VANCOUVER – In a move that breaks with tradition, and the NHL rules, the Vancouver Canucks named Roberto Luongo the team’s captain Tuesday, even though the goaltender will not be able to have a C sewn on his uniform.
Coach Alain Vigneault said Luongo’s leadership abilities makes him the obvious choice to become the 12th captain in Canuck history.
“In our mind, for this organization, this is the right thing to do,” said Vigneault. “Roberto is the right individual to be captain.”
Mike Gillis, the rookie Canuck general manager who promised to bring new ideas to the job, said it would be unfair not to let Luongo be captain just because of the position he plays.
“Leaders lead by example,” said Gillis. “Roberto is the leader of this team right now. We felt really strongly about that. To not do something like this means you have a leader that is unrecognized.
“We wanted to make sure he is recognized for his contribution both on and off the ice.”
Luongo, 29, often was Vancouver’s best player last year when the team missed the playoffs for the second time in three years. He said he was stunned when Vigneault first approached him with the idea in September.
“I didn’t expect it when Alain came and asked,” he said. “I was definitely surprised but at the same time I was happy and flattered.”
Rule 6.1 in the NHL rule book says: “No playing coach or playing manager or goalkeeper shall be permitted to act as captain or alternate captain.”
To remain within the rules, Luongo will not wear a C on his jersey. To compensate, the Canucks named defencemen Mattias Ohlund and Willie Mitchell, plus forward Ryan Kesler, as assistant captains. It will be their jobs to discuss calls with officials and take ceremonial faceoffs.
“He (Luongo) is not going to come out of his crease,” Vigneault said with a grin. “We’ve already come to the agreement that opening faceoffs will be Mattias’s because he’s the longest running Canuck.
“Since (Mitchell) likes to talk the most, we’ll have him talk to the referees.”
Gillis said he told the NHL about the Canucks plan and they offered no objections.
Luongo said he isn’t bothered he won’t have a letter on his sweater.
“It really doesn’t change anything for me,” he said. “It’s a matter of people knowing I’m captain. At the same time, I’m sure it involves a lot more stuff off the ice.”
There have been six goaltenders named as NHL team captains. The last was Bill Durnan of the Montreal Canadiens during the 1947-48 season.
The league passed a rule preventing goalies from being a captain prior to the 1948-49 season. One of the concerns was Durnan left his crease so often to speak with officials it gave his team unscheduled timeouts during a game.
The Canucks were left without a captain after Markus Naslund signed a free agent contract with the New York Rangers in the off-season.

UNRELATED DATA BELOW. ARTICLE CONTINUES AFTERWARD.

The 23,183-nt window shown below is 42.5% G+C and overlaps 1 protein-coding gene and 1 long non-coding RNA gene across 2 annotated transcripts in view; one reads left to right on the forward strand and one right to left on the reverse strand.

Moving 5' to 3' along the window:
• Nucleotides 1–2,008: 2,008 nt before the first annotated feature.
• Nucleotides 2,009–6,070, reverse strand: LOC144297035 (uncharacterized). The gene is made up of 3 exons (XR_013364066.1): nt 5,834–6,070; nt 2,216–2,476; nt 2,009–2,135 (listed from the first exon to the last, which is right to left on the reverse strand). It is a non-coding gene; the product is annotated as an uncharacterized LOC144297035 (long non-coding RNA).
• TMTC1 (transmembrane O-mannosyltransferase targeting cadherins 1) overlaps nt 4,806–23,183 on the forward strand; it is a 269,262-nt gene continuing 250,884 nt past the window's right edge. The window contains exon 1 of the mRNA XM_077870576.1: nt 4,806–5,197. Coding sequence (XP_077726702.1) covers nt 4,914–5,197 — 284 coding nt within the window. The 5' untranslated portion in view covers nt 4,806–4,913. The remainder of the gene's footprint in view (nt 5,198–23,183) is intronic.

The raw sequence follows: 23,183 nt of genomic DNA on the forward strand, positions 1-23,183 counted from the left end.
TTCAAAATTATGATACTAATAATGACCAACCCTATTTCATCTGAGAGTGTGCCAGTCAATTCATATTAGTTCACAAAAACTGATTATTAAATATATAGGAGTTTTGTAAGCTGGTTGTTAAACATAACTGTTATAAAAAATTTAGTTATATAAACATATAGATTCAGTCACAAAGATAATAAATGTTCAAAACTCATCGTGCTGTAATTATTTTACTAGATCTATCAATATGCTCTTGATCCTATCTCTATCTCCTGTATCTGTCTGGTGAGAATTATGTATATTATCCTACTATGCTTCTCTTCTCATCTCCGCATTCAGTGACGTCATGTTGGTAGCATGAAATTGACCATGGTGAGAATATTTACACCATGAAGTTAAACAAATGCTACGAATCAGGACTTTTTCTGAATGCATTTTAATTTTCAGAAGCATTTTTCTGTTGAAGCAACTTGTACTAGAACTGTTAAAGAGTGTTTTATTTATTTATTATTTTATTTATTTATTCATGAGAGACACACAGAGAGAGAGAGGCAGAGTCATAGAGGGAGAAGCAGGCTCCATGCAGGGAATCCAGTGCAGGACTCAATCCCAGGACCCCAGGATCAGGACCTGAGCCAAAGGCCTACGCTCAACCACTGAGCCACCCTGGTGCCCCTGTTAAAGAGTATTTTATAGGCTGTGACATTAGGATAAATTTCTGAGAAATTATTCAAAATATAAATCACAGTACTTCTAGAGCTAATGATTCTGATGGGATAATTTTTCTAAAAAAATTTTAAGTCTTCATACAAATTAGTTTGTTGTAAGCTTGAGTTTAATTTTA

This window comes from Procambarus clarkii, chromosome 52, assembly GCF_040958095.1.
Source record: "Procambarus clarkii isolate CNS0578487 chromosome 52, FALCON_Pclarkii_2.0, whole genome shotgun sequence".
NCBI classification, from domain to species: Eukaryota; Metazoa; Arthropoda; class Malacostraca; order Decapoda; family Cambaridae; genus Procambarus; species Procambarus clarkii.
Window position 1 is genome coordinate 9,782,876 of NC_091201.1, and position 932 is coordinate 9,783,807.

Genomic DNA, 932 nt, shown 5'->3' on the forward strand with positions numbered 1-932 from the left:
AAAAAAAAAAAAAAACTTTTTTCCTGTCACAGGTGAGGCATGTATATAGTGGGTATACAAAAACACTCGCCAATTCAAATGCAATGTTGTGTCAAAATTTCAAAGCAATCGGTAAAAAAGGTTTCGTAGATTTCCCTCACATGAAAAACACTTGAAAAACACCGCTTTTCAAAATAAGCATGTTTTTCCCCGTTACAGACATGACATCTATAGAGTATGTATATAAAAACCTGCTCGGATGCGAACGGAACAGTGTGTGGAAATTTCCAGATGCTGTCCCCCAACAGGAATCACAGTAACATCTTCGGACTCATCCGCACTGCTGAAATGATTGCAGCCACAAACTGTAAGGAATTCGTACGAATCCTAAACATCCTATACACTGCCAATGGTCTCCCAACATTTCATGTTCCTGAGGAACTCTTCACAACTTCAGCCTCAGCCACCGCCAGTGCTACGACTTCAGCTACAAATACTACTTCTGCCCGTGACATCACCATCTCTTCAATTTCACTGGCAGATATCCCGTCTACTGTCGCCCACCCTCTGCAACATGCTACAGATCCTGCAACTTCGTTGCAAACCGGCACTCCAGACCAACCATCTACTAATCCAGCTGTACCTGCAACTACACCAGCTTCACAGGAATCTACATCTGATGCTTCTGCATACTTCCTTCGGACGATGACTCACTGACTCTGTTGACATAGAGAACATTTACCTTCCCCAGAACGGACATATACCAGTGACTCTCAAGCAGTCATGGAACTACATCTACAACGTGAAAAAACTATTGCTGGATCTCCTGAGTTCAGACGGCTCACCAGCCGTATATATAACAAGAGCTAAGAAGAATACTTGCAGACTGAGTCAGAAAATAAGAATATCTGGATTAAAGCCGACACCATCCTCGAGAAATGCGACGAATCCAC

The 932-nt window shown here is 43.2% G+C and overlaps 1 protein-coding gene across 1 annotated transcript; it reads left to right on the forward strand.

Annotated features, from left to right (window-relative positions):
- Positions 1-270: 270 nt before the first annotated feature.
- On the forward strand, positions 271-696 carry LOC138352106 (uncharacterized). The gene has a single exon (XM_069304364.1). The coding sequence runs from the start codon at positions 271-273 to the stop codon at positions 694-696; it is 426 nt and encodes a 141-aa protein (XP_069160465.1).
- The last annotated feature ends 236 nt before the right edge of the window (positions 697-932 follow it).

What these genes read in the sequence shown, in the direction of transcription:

The Swedish forward, whose leadership abilities were often criticized, had worn the C since 2000.
Other Canucks captains have included Mark Messier, Stan Smyl, Orland Kurtenbach and Trevor Linden, who retired this summer.
Last season Luongo had a 35-29-9 record, a 2.38 goals-against average, .917 save percentage and six shutouts in 73 games. At times he seemed to resent the intense media scrutiny he received in a market where hockey is the number one sport.
Luongo knows as captain one of his roles is to talk to reporters every day.
“There are certain things that happened last year I wasn’t pleased with, the way I responded to certain things in the media,” said Luongo, who can be emotional and speak from the heart, especially after a loss. “I really took the time this summer to reflect on that and make sure that this year things are going to be handled the right way by my side, no matter what happens from your guys’ standpoint.”
There also have been questions about how much longer Luongo will want to remain in Vancouver unless the Canucks become Stanley Cup contenders. He has two years left on a US$27-million, four-year contract.
“My main thing is to win,” said Luongo. “If we have a winning team here then hopefully I will be here longer.”
Gillis denied naming Luongo captain was a way to convince him to remain in Vancouver.
“I think keeping Roberto here long-term is going to be based on our competitiveness, as it will be with most players,” he said. “We must do everything possible to compete as well as we can.”
Luongo is entering his ninth NHL season and third with the Canucks. He came to Vancouver in June 2006 in a trade that saw Todd Bertuzzi go to Florida.
In his first season with the Canucks Luongo was nominated for the Hart and Vezina Trophies and the Lester B. Pearson Award.